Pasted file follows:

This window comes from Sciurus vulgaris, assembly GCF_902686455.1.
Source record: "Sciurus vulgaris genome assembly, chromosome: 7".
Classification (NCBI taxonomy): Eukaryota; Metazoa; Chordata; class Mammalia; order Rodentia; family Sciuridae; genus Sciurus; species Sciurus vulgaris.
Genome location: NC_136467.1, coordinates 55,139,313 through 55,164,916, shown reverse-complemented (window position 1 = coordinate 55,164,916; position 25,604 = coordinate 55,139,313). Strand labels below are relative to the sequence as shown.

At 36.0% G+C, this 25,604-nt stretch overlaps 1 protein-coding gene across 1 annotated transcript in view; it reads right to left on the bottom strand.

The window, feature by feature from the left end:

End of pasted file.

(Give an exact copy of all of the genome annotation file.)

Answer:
This window comes from Sciurus vulgaris, assembly GCF_902686455.1.
Source record: "Sciurus vulgaris genome assembly, chromosome: 7".
Classification (NCBI taxonomy): Eukaryota; Metazoa; Chordata; class Mammalia; order Rodentia; family Sciuridae; genus Sciurus; species Sciurus vulgaris.
Genome location: NC_136467.1, coordinates 55,139,313 through 55,164,916, shown reverse-complemented (window position 1 = coordinate 55,164,916; position 25,604 = coordinate 55,139,313). Strand labels below are relative to the sequence as shown.

At 36.0% G+C, this 25,604-nt stretch overlaps 1 protein-coding gene across 1 annotated transcript in view; it reads right to left on the bottom strand.

The window, feature by feature from the left end: